Final Diagnosis -- Clonal Neoplasm, Favor Metastatic Carcinoma


Clonal neoplasm, favor metastatic carcinoma


The findings were discussed with the patient's endocrinologist, who reported a prior history of renal cell carcinoma (RCC) with adrenal invasion and lymph node metastasis, and added that the clinical differential diagnoses included metastatic RCC versus a primary thyroid neoplasm.

Renal cell carcinoma (RCC) accounts for 2-3% of adult malignancies, of which clear cell RCC (CC-RCC) comprises for 60-70% of cases. CC-RCC is a malignant renal tumor that arises from the epithelial cells of the proximal tubules. The classic morphology consists of compact nests of cells with clear cytoplasm, separated by a network of delicate vasculature. Tumor cells are typically positive for PAX2, PAX8, CD10, CAIX, vimentin, and broad spectrum cytokeratin, but are negative for CK7, CK20, CD117, and AMACR (P504S). CC-RCC is sporadic in ~95% of cases, and typically present in adults greater than 40 years of age. However, approximately 5% of cases are associated with von Hippel-Lindau (VHL) disease and show germline mutations in the VHL gene (3p25.3).

Wild-type VHL protein is a tumor suppressor that binds to the E3 ubiquitin ligase complex, and leads to degradation of the transcription factor Hypoxia-inducible factor 1-alpha (HIF1α). CC-RCC is typically characterized by biallelic inactivation of VHL, the loss of which leads to stabilization of HIF1α and increased expression of genes associated with angiogenesis and cellular proliferation (VEGFA, PDGFB, TGFA, EGFR, IGFBP3, SLC2A1, EPO, and CXCR4).

Sporadic Disease

Sporadic CC-RCC shows biallelic inactivation of VHL in ~90% of cases, which may occur through a combination of gene mutation, deletion, and/or DNA methylation. Loss of at least 1 copy of chromosome 3p is seen in >90% of sporadic tumors. Inactivating mutations in VHL are seen in ~50-60% of cases, and appear to be mutually exclusive with epigenetic inactivation of VHL through promoter methylation (~20% of cases). Cases that are VHL wild-type (<10% of CC-RCC), may show biallelic inactivation of TCEB1, a gene which encodes the elongin C component of the E3 ubiquitin ligase complex.

Additional mutations in other genes on chromosome 3p, most of which are involved in chromatin remodelling or histone modification, are also seen (PBRM1: 40-45%; BAP1:10-15%; SETD2: ~12%). Mutations in the PIK3K-AKT-mTOR pathway are seen in 20-30% of sporadic CC-RCC, and mutations in tumor suppressors and other cell cycle regulators are seen in ~40% of cases.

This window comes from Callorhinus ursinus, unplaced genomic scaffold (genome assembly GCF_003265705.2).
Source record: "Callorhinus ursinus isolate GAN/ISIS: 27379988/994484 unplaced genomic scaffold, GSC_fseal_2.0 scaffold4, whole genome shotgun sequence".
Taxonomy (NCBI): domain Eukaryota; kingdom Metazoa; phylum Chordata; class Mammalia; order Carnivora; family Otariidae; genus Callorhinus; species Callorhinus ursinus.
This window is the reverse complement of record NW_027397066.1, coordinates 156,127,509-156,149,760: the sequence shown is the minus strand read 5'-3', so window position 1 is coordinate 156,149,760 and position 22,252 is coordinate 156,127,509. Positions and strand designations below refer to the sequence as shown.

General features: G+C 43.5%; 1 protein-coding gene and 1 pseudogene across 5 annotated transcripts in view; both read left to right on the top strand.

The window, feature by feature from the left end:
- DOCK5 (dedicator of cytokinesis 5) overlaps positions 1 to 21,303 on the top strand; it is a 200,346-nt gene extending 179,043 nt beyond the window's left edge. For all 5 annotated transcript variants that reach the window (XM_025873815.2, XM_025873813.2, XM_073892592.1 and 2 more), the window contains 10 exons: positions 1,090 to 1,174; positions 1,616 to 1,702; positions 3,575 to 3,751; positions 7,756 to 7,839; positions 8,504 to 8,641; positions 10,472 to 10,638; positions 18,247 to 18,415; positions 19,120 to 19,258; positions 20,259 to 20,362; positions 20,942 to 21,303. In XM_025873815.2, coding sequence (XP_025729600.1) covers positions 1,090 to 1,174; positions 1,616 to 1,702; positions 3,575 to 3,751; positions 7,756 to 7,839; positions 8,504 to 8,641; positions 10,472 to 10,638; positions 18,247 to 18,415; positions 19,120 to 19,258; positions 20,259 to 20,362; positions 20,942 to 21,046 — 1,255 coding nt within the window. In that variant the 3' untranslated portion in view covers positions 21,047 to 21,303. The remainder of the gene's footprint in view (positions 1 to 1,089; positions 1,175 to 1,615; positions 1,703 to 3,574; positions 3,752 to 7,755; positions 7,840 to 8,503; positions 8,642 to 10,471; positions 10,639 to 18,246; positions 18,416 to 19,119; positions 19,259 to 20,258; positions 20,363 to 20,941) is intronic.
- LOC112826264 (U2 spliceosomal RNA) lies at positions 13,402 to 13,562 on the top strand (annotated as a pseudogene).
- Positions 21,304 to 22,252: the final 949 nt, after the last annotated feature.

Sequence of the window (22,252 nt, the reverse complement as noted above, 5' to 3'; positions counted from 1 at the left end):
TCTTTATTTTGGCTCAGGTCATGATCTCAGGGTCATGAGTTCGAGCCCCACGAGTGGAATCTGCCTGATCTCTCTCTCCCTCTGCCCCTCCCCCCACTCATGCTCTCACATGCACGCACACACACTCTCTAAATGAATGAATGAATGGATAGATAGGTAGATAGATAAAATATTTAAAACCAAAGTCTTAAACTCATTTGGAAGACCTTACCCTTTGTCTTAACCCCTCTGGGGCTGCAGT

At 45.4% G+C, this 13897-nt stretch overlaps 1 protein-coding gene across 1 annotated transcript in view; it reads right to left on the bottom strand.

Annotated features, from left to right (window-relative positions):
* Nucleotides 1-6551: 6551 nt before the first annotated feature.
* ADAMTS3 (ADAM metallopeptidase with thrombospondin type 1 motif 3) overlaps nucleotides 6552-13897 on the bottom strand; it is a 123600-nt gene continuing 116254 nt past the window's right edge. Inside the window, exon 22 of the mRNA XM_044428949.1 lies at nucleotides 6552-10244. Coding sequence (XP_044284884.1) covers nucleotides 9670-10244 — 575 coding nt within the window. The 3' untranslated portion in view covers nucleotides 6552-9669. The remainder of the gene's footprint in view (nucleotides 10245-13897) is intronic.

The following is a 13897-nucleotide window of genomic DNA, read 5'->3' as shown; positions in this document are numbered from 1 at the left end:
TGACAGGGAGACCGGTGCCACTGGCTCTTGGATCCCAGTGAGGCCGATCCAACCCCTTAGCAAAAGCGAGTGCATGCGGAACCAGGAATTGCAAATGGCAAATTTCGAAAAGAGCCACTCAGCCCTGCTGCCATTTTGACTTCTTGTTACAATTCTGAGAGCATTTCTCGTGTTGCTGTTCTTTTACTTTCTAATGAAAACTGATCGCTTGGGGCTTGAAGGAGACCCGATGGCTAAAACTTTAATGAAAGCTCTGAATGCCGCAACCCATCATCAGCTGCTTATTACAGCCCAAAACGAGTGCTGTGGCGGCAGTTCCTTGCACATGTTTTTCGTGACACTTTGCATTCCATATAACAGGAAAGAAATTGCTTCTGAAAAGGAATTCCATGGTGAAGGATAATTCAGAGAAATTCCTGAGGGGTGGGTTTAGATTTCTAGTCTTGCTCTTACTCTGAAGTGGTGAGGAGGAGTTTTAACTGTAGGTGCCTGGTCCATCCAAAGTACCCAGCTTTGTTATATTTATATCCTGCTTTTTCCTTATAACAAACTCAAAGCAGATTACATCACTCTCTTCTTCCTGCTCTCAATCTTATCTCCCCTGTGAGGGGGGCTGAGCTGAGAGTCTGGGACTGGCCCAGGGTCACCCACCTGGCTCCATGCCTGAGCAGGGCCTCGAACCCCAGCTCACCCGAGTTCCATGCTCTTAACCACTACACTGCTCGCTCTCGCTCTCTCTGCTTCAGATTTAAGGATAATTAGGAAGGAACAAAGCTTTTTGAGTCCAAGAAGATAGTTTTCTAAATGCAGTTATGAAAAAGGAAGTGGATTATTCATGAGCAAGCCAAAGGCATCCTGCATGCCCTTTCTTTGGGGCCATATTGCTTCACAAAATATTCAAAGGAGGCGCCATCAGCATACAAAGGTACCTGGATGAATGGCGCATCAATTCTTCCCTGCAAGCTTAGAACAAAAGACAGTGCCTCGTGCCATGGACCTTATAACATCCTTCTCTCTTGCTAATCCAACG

Additional chromosomal alterations are frequently seen, and include gains of 5q and 7q, losses of 8p 8q, MYC, MDM4, or loss of heterozygosity (LOH) of 9p,14q (including HIF1α), and 18q. Copy number loss of 4p, 14q, and 9p are associated with more aggressive disease.

Additional epigenetic changes seen in sporadic CC-RCC include methylation of other genes located in chromosome 3p (RASSF1, FAM107A, DLEC1) as well as FHIT and Wnt pathway inhibitors (SFRP1, SFRP4, SFRP5, DKK1, DKK2, and DKK3).

Von Hippel-Lindau disease

Von Hippel-Lindau (VHL) disease is an autosomal dominant (AD) familial tumor predisposition syndrome with germline inactivating mutations or deletions in the VHL gene. Loss of function of the other allele by a second genetic hit results in disease expression. The disease occurs in 1 of 36,000 live births and is characterized by the development of multiple tumor types. In VHL disease patients who develop CC-RCC, these tumors are frequently multiple and bilateral. Other tumors that frequently occur as part of this syndrome include retinal angiomas, CNS hemangioblastomas, pancreatic serous cystadenomas, and papillary cystadenomas of the epididymis. Less common tumors include adrenal or extra-adrenal pheochromocytomas, pancreatic neuroendocrine tumors (typically non-functional), endolymphatic sac tumors, and rarely head & neck paragangliomas.

VHL disease can be divided into 4 phenotypic categories:


  1. Fischer, E. (2016). Molecular pathology of solid tumors. In M. A. Vasef & A. Auerbach (Eds.), Diagnostic pathology: molecular oncology (pp. 124-127). Philadelphia, PA: Elsevier.
  2. Rini, B.I., Campbell, S.C. and Escudier, B., 2009. Renal cell carcinoma. The Lancet, 373(9669), pp.1119-1132.
  3. Cancer Genome Atlas Research Network, 2013. Comprehensive molecular characterization of clear cell renal cell carcinoma. Nature, 499(7456), pp.43-49.
  4. Maher, E.R., Neumann, H.P. and Richard, S., 2011. von Hippel-Lindau disease: a clinical and scientific review. European Journal of Human Genetics, 19(6), pp.617-623.

Contributed by Siddharth Bhattacharyya, MD; Simion Chiosea, MD

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